The intensity of my sentence fixation varies from piece to piece. In drafting some stories, there’s no immediate need for me to preen over the sentences because there is a strongly felt thing driving the writing and demanding precise arrangements. The strongly felt thing is a helpful condition. It is a powerful arbiter of no and yes. Its exact nature is hard to pin down. It might be fear of death.
When I can’t conjure a strongly felt thing, which is very often, the sentence can serve the opposite function. The sentence can look for it, can probe to legitimize its own existence. I find, though, that these sentences—even after they’ve tapped into something interesting—never feel as alive to me as their channeled cousins. The fakers hide well, but I know who they are.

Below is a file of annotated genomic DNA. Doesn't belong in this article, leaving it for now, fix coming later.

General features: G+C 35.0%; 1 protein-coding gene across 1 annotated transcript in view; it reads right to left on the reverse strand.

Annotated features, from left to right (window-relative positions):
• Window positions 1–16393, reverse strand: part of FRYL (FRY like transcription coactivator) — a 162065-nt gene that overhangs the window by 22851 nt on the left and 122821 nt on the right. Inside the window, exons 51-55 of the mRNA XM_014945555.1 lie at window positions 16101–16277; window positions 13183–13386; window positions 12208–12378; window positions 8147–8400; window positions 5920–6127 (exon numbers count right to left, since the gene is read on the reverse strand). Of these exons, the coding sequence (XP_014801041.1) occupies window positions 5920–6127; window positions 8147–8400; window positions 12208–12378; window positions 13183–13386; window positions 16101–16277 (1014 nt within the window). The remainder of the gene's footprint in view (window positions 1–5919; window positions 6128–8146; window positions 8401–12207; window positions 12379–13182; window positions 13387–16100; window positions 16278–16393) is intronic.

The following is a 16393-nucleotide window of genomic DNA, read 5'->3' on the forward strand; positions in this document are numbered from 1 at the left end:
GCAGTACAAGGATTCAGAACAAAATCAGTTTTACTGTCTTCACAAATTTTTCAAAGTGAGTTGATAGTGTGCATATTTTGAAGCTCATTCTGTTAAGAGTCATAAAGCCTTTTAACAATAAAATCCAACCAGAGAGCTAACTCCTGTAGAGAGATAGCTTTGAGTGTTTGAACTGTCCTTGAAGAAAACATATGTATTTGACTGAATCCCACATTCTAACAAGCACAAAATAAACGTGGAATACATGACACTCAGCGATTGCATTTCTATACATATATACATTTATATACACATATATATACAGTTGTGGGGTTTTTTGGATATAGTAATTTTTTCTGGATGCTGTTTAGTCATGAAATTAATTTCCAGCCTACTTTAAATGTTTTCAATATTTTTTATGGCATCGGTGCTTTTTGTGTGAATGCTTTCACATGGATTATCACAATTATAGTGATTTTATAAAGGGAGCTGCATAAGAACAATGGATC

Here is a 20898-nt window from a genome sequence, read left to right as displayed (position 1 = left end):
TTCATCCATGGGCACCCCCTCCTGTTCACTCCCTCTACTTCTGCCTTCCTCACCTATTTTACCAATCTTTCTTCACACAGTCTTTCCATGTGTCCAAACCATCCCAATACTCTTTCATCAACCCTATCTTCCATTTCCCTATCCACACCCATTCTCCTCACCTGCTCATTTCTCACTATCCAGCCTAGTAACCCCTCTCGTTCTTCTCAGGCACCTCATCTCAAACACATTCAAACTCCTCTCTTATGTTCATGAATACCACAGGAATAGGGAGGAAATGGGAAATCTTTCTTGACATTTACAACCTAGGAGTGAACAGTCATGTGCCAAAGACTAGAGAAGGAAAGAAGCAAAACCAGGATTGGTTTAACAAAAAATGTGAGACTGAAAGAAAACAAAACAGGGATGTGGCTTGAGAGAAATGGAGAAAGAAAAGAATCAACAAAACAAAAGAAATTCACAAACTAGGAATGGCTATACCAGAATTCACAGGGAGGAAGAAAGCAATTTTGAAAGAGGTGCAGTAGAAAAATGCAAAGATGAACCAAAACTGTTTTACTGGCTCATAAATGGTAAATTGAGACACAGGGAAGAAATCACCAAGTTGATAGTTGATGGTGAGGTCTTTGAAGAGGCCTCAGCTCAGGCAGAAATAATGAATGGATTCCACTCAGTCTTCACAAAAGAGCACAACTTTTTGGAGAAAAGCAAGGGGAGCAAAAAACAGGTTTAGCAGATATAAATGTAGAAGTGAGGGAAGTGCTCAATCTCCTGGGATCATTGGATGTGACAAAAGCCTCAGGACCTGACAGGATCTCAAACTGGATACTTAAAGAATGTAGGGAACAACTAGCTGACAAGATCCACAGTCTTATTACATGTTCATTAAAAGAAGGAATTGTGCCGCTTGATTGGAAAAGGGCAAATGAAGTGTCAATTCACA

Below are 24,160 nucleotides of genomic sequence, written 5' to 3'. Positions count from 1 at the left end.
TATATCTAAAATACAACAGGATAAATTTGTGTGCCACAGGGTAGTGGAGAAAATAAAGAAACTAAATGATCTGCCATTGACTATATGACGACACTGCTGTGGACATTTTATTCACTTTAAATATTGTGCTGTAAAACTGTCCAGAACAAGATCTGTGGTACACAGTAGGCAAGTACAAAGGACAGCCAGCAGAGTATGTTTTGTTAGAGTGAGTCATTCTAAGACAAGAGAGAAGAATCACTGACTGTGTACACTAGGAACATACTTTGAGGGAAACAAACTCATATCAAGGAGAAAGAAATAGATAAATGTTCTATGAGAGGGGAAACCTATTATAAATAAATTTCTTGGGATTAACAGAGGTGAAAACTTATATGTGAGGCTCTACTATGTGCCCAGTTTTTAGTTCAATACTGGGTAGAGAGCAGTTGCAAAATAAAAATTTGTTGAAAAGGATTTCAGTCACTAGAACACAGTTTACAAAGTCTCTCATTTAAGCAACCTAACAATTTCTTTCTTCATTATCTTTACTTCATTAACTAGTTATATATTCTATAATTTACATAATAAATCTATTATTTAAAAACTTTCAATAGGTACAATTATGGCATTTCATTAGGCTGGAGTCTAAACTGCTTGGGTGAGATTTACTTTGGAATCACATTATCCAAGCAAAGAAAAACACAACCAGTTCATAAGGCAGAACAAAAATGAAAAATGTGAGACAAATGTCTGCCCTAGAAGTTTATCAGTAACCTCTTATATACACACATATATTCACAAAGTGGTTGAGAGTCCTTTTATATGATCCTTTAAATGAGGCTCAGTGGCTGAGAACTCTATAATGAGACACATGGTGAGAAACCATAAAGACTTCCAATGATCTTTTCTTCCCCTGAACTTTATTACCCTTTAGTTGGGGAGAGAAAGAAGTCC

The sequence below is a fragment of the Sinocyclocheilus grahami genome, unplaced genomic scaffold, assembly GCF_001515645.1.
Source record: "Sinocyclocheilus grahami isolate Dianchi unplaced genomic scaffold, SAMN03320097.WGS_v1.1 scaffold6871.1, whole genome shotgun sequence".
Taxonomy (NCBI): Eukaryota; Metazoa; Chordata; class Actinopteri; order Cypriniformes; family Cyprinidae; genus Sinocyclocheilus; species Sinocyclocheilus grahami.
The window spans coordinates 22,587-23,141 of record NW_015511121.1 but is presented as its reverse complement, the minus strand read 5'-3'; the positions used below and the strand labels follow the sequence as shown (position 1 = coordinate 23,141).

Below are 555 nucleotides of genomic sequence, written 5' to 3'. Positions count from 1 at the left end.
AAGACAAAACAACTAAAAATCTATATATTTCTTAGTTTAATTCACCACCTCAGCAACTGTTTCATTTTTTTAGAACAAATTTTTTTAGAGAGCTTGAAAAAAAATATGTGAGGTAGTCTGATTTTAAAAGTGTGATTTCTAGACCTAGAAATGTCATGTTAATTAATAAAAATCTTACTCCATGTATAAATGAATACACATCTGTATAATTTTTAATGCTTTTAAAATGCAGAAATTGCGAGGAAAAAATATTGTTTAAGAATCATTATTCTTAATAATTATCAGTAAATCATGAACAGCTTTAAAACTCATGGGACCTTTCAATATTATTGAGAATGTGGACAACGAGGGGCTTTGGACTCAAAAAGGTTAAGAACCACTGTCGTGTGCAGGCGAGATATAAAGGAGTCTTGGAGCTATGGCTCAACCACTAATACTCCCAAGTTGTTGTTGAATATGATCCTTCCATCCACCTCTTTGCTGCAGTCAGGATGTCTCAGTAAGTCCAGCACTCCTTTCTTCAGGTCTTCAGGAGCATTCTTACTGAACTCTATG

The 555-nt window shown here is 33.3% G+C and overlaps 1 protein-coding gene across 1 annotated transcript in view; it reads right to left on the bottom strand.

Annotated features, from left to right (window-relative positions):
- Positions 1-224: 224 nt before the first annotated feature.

Both kinds go into all drafts, but some stories are charmed, others cruel. The big trick is fixing it so people can’t tell the difference.
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